Viviane’s Apricot Chicken Recipe was passed down to her from her Syrian grandmother. Featuring succulent chicken thighs in a sweet, tangy sauce, this is an ideal make-ahead dish. The sticky sauce has an intense flavor profile from tamarind, garlic, spicy Worcestershire sauce, brown sugar and of course dried apricots. Serve hot from the oven with any steamed grain, or enjoy warm with chunks of fresh sourdough bread and a crunchy green salad.
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Tell us about yourself, Viviane Bowell
I was educated in French, which is my mother tongue. I also lived in Italy for many years, so I speak fluent Italian. I graduated in Law as a mature student but did not pursue a legal career. Instead, I have concentrated on my passion, which is cooking and baking. I have recently published two books:
A personal memoir:To Egypt With Love: Memories of a Bygone World
A recipe book: A Culinary Legacy: Recipes from a Sephardi Egyptian kitchen
I love baking and I bake whenever I want to relax or unwind. I also find baking very therapeutic. I try to keep active as much as I can and that means I try to go for an hour’s walk every day. I volunteer twice a week with two charities that help refugees and asylum seekers and get a lot of satisfaction from this. I also work with a social enterprise which brings communities together through the medium of food. We have organised supper clubs, cooked with children and elderly people and helped out in community farms.
Could you share more with us about your family history?
I was born and raised in Cairo, Egypt in a Sephardi community. My paternal ancestors came from Toledo in Spain and were expelled in 1492 during the Spanish Inquisition. They ended up in Constantinople and my grandparents moved to Egypt around 1910 when the Ottoman Empire crumbled. My maternal grandparents came from Aleppo in Syria and left for Egypt around 1910, as the opening of the Suez Canal in 1869 meant that overnight Aleppo lost its importance as a major stop on the Silk Road. I had a great childhood – hence the memoirs – but this came to an end when we were suddenly expelled in 1956 as a result of the Suez crisis. At that point, we came to England as refugees.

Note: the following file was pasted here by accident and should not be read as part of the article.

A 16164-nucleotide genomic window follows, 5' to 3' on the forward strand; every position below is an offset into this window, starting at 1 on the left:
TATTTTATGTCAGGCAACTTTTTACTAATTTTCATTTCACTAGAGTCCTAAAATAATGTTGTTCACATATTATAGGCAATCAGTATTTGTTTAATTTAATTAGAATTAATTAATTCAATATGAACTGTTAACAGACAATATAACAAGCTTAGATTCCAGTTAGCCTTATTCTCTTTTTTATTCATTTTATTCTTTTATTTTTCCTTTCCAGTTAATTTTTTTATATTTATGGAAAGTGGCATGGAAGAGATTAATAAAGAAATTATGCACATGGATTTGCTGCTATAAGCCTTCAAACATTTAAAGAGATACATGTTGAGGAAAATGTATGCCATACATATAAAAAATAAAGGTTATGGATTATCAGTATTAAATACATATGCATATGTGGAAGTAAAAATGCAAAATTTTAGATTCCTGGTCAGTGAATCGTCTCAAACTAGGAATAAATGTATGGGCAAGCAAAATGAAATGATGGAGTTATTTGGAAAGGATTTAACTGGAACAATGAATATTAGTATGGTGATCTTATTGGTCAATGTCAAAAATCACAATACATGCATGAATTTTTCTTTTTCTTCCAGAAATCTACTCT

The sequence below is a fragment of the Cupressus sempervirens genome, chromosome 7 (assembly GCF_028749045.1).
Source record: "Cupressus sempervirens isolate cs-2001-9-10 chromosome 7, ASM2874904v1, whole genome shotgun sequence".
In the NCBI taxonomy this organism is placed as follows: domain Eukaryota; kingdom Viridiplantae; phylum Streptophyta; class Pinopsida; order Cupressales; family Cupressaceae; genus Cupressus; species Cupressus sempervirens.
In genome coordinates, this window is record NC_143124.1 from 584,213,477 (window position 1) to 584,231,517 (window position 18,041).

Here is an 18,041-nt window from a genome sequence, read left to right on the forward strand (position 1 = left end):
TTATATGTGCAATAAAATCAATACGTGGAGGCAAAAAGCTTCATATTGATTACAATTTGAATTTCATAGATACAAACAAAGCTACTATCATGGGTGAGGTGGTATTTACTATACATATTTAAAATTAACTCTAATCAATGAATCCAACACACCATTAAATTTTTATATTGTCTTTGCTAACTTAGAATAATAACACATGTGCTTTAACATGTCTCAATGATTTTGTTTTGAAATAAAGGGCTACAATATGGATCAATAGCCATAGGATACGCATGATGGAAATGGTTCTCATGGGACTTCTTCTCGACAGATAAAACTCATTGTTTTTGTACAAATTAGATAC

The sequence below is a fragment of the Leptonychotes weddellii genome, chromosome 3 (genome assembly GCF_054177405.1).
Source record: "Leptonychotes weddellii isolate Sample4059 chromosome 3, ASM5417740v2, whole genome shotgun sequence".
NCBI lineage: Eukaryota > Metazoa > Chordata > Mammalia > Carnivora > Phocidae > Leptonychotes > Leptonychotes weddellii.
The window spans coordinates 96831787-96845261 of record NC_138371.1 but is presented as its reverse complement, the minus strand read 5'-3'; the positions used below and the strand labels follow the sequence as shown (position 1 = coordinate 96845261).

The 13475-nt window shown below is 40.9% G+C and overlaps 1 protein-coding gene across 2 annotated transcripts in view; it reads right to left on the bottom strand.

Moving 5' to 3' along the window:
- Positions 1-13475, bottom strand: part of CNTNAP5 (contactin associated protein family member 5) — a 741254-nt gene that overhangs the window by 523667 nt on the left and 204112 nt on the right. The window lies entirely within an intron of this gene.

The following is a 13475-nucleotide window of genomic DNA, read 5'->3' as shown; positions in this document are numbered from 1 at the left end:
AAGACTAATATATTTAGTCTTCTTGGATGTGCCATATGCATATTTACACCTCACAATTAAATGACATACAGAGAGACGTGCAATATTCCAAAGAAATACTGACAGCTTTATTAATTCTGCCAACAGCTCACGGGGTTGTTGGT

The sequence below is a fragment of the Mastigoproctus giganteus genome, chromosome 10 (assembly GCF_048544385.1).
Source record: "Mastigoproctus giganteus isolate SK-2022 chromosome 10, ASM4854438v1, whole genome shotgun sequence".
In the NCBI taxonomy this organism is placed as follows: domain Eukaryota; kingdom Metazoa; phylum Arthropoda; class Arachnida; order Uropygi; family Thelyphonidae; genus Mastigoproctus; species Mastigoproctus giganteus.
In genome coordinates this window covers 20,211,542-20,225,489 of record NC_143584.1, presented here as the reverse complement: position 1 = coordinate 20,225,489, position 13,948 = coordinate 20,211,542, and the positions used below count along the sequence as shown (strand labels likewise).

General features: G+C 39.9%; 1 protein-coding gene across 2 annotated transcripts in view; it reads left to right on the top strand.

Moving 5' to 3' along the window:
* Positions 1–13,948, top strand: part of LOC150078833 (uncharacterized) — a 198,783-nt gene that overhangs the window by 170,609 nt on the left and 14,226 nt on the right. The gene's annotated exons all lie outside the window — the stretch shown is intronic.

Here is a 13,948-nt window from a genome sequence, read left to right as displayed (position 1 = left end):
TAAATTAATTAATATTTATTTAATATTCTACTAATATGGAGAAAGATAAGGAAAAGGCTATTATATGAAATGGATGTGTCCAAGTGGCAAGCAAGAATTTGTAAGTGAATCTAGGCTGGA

I lived in London until 2004. When I remarried, we moved to Bristol. I have two children and one grandson.
Tell us about your passion project
Through both sides of my family, I have Sephardi as well as Mizrahi roots. I’m familiar with the Judeo Spanish and Judeo Syrian styles of cooking, as well as Egyptian since I grew up in Cairo. I decided to write a recipe book, mainly as a way of passing on my heritage to my family, but also for the world at large. It took time and effort, as I was keen to include as much as I could and the resulting book contains 260 recipes!
A culinary legacy, Recipes from a Sephardi Egyptian kitchen
I am currently working on a new project – another recipe book – this time on cakes and pastries.
Tell us about your connection with Judaism. How is it expressed in your life in general, and in your kitchen?
I was brought up in a traditional Sephardi community. We were not religious as such, but we celebrated all the festivals and I have wonderful memories of Seders with all the family gathered. I feel proud and privileged to be Jewish and try to reflect this by keeping what I call a Jewish home, mainly with regard to cooking.
I love cooking for other people and often had friends for dinner, but that was before the pandemic. I believe in everything in moderation and try to keep eating meat to a minimum. I usually give preference to fish. I never buy any ready-made meals and always cook from fresh, preferring to buy fruit and vegetables from a greengrocer rather than a supermarket.